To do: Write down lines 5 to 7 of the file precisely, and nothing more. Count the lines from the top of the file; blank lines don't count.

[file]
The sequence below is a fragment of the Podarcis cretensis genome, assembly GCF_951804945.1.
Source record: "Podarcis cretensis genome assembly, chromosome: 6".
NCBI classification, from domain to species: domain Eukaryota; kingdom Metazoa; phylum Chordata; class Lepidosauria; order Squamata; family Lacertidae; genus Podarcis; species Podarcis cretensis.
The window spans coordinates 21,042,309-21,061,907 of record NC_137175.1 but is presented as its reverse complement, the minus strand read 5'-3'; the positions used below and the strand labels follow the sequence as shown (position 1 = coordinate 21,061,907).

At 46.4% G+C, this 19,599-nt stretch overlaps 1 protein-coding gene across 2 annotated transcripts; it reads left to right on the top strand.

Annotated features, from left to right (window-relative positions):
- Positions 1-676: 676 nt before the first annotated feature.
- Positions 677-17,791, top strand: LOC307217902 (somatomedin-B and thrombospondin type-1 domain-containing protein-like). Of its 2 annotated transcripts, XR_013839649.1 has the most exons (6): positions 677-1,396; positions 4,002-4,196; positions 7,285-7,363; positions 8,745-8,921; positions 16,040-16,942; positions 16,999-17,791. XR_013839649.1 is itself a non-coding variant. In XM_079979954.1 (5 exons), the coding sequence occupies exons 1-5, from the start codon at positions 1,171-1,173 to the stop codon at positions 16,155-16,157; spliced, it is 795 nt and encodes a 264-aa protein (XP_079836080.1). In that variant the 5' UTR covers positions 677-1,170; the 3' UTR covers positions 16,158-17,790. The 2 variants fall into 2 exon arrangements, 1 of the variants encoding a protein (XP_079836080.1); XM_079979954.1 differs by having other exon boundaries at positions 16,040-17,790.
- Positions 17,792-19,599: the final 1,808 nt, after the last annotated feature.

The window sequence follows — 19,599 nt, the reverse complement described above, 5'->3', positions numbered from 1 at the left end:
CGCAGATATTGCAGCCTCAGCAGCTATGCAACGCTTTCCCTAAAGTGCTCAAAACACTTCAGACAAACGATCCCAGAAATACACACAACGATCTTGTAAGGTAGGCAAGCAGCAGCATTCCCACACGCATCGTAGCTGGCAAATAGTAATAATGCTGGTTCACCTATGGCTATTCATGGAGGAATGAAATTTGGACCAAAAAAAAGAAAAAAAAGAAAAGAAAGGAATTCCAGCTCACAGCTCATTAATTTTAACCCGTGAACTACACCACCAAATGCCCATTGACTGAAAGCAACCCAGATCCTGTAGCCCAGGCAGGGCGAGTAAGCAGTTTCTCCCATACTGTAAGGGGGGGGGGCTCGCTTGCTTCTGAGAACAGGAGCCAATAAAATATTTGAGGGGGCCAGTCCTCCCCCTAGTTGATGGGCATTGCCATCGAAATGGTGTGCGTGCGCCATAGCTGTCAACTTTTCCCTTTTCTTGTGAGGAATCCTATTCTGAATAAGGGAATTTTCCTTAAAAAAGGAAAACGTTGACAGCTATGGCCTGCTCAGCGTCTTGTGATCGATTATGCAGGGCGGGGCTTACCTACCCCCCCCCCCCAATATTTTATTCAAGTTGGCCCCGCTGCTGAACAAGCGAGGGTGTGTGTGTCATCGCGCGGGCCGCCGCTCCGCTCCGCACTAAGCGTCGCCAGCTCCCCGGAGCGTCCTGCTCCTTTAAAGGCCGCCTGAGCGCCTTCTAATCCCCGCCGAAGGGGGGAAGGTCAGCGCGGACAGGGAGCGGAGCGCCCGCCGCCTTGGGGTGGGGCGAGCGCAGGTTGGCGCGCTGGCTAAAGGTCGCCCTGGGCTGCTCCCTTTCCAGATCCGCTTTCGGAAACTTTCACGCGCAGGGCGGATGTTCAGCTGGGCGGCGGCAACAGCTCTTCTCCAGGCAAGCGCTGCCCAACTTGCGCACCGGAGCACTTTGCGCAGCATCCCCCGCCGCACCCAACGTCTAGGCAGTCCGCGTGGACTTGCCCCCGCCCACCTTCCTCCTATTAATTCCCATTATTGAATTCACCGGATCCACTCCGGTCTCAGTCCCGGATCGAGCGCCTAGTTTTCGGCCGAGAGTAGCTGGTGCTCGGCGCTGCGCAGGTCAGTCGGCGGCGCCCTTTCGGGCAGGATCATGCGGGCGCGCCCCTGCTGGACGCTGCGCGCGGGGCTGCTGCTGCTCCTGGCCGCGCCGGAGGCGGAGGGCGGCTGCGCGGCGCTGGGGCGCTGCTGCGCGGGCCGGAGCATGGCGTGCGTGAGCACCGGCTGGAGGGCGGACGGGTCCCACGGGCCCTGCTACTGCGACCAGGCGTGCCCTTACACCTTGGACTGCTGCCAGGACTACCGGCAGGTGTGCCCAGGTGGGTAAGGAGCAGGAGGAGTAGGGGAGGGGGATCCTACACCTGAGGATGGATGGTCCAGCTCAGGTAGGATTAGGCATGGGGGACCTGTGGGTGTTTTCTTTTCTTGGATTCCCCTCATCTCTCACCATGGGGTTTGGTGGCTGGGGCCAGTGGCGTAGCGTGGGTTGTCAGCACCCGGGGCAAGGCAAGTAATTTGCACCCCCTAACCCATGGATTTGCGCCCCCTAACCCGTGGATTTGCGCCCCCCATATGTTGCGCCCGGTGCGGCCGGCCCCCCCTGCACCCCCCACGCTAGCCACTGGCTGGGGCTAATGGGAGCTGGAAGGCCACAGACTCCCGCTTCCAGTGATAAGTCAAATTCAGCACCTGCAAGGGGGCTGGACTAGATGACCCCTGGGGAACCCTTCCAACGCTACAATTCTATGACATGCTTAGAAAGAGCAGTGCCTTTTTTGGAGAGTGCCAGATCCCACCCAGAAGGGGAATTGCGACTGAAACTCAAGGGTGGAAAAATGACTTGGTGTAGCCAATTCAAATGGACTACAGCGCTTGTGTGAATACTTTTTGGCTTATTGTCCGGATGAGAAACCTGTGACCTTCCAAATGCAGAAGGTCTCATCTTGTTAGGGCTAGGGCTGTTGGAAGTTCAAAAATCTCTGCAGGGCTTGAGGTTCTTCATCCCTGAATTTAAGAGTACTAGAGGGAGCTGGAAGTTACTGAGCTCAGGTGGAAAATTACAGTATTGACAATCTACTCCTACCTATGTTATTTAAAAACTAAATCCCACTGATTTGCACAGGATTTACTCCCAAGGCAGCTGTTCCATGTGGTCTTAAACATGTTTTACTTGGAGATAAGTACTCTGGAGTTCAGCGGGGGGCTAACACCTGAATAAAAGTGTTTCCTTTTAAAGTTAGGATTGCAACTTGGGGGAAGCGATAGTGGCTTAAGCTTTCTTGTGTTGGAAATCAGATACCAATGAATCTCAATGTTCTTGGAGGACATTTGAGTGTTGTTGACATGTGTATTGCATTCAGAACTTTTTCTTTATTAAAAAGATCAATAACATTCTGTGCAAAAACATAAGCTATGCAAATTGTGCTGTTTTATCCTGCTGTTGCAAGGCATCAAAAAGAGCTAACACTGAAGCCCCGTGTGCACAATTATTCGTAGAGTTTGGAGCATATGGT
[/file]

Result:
At 46.4% G+C, this 19,599-nt stretch overlaps 1 protein-coding gene across 2 annotated transcripts; it reads left to right on the top strand.

Annotated features, from left to right (window-relative positions):
- Positions 1-676: 676 nt before the first annotated feature.